Review: FOX's 'Alcatraz' mixes time travel with drab police procedural
J.J. Abrams goes back to an island, but again hedges his bets
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J.J. Abrams came to the TV critics press tour the other day to promote "Alcatraz," his new sci-fi/crime drama that FOX is debuting tonight at 8. A reporter asked Abrams about how the show - in which 300 inmates who vanished from the famous prison in 1963 begin popping up in the present day to cause mayhem - might try to balance the Prisoner of the Week stories with ongoing storytelling about what exactly caused this bit of time-traveling wackiness.
Abrams responded with a story about watching an episode of his show "Alias" at a friend's house and being confused by all the serialized stuff, and how he's tried since then to make his shows more accessible to viewers who pop in and out...
... which another reporter reminded him was the exact same anecdote, and thesis statement, he made when presenting "Fringe" to us four years ago. That was a series that was also supposed to be easy to jump into, exciting whether dealing with the Monster of the Week or larger questions - only nobody much liked the "accessible" version of the show, and it only found itself creatively after embracing the weirdness of it all.
When I asked him a few press tours ago about that transition, Abrams told me that he and the other "Fringe" producers decided, "If we're going to fail, let's go down having done the most badass, weirdest, interesting, sophisticated version of a series we can possibly do."
That's a lesson that arguably should have been applied to "Alcatraz" from the start. The version that will debut tonight with back-to-back episodes isn't bad, by any means - it's better than, say, "Undercovers," another of Abrams' Keep It Simple, Stupid shows from a couple of seasons ago - but it's much too generic given Abrams' reputation from "Alias," "Lost," the better years of "Fringe" and the "Star Trek" reboot.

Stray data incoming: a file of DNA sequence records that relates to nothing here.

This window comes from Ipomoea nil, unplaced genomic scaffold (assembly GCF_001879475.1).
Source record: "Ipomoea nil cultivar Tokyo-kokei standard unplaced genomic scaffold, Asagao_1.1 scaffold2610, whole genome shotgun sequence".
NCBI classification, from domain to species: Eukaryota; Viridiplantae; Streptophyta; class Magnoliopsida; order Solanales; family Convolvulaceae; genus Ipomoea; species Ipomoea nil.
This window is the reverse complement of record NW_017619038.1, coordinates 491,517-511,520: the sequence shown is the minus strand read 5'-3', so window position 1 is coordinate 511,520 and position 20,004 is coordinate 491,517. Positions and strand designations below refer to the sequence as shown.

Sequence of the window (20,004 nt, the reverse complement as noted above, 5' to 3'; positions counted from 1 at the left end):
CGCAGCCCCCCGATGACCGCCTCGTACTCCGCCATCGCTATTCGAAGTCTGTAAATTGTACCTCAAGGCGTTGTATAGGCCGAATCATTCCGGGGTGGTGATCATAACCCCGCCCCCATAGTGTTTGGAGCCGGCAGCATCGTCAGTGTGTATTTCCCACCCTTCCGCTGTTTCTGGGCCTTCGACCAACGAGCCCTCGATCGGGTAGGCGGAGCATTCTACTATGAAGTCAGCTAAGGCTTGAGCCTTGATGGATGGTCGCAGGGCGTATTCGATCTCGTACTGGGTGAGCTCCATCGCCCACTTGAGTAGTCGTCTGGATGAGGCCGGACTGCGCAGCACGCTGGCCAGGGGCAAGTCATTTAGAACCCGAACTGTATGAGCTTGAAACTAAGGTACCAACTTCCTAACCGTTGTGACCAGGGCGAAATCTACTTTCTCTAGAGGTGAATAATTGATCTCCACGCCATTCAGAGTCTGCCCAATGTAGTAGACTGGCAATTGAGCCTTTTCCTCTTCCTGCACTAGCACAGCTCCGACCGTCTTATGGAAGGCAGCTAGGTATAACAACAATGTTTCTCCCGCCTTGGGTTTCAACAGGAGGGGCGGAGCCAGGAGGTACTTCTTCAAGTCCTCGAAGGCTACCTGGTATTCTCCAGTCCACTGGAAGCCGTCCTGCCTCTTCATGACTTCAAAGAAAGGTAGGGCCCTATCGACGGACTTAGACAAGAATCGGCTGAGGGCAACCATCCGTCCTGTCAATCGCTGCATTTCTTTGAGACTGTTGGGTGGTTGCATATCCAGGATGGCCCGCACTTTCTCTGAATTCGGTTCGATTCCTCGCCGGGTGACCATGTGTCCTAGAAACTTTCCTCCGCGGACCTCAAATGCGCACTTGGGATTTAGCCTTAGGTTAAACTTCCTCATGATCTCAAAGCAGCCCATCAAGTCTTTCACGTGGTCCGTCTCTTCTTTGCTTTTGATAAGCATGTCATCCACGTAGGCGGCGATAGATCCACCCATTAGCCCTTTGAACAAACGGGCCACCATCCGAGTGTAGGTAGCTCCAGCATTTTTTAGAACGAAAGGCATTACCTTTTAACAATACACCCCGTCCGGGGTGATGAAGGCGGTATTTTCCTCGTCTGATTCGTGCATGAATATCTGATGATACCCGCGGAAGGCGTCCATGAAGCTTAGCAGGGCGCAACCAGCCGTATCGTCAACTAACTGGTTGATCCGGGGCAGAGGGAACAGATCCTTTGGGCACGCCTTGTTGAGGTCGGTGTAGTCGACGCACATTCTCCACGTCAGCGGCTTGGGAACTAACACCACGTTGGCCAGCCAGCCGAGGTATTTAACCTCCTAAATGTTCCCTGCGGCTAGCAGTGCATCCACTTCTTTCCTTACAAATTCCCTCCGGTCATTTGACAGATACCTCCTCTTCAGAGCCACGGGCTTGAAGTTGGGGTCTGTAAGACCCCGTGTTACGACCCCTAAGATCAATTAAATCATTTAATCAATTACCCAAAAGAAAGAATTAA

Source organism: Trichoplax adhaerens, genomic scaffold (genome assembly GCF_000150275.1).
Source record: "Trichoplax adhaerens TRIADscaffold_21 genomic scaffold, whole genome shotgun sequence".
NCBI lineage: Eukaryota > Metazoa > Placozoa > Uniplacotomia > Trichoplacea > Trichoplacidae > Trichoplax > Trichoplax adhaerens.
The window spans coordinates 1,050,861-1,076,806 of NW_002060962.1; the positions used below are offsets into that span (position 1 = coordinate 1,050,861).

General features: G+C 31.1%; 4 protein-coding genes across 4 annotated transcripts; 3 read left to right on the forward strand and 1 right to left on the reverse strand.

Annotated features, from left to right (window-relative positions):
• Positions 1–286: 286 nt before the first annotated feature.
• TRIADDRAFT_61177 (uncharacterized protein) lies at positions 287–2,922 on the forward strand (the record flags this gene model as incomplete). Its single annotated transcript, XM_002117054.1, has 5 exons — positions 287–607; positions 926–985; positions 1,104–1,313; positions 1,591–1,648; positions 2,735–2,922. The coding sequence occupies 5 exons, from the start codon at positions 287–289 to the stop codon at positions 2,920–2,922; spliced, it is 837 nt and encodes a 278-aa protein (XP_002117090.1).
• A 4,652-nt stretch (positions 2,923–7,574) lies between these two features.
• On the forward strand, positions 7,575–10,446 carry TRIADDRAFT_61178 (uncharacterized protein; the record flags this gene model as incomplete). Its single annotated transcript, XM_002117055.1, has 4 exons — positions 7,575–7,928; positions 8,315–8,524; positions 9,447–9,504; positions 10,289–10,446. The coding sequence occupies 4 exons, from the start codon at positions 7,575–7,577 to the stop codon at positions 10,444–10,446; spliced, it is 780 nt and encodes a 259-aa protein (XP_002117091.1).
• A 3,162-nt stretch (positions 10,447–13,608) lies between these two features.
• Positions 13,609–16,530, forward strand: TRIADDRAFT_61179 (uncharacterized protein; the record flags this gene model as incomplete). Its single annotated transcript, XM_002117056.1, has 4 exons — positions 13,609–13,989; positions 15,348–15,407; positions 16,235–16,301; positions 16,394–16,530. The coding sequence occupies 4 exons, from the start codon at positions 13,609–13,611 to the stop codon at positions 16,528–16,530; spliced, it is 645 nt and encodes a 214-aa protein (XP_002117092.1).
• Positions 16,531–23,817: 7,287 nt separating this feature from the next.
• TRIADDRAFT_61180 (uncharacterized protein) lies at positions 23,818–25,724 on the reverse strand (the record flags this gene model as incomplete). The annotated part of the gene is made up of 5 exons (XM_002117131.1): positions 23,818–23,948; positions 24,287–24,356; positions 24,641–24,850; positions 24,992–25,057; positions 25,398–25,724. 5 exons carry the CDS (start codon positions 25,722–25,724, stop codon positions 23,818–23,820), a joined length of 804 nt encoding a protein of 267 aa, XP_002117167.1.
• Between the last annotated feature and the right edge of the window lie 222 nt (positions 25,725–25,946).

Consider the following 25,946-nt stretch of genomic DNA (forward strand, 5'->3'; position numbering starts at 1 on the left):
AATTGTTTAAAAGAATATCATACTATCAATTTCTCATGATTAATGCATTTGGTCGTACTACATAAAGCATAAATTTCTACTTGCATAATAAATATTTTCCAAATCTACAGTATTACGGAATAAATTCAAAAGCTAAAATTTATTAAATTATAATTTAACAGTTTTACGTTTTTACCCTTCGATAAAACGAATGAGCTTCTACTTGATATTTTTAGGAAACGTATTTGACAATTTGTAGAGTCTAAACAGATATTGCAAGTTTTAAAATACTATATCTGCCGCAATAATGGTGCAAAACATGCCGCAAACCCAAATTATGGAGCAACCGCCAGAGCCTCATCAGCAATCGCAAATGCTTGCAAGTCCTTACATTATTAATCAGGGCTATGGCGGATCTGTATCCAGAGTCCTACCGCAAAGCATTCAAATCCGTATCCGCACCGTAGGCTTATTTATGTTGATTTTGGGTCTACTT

"Alcatraz" is, essentially, a formulaic police procedural in very mild sci-fi drag. The time travel creates the problems that San Francisco cop Rebecca Madsen (Sarah Jones) has to solve with the help of comic book author and Alcatraz historian Diego Soto (Jorge Garcia), hostile federal agent Emerson Hauser (Saml Neill) and scientist Lucy Banerjee (Parminder Nagra), but the two episodes I've seen might as well have been episodes of "Criminal Minds" with occasional flashbacks to 1960. The two criminals in these episodes pop up in 2012 (and don't seem to suffer from any real culture shock) and start killing people, and Madsen and Soto have to dig through their files to figure out where they might go next. Simple stuff, and the bad guys aren’t all that compelling even with the show devoting a decent chunk of running time to showing what they were like 50+ years ago.
There are the larger questions of what caused these men's disappearance and reappearance, and what Hauser and Banerjee aren't telling Madsen and Soto, but so much emphasis is placed on the time-traveling fugitives that it's difficult to invest in those ongoing arcs.
Jones is fine, if not much more, in the lead role. (She reminds me of Anna Torv in the early days of "Fringe": believable as a cop, but not overly charismatic.) Garcia, who showed a lot of range over six seasons of "Lost," is in the early going mostly asked to channel the most obvious everyman/fanboy aspects of Hurley. (Uncomfortable with seeing dead bodies, Soto complains to Madsen, "This isn't the comic book world, is it?") This is a grouchier side of Neill than we're used to, but as keepers of the series' secrets, he and Nagra mainly have to swap veiled, ominous-sounding dialogue that could be about anything.
By the time "Fringe" let its freak flag fly, it had already bled most of its initial audience, though there's no way of knowing what the numbers would have been like had it started out dealing with parallel universes and such. (It could be that the tiny handful who watch it now are all that would have watched had it gone this way from the start.) The version of "Alcatraz" on display tonight isn't special enough for me to bother with again. If Abrams and company once again realize they should have gotten weirder, sooner, maybe I'll come back.
But I'd really like to see Abrams turn up at press tour one year with a show that's fully-formed and unapologetic about what it's about, rather than another one that tries to hedge its bets and make itself accessible to everyone while being memorable to almost no one.
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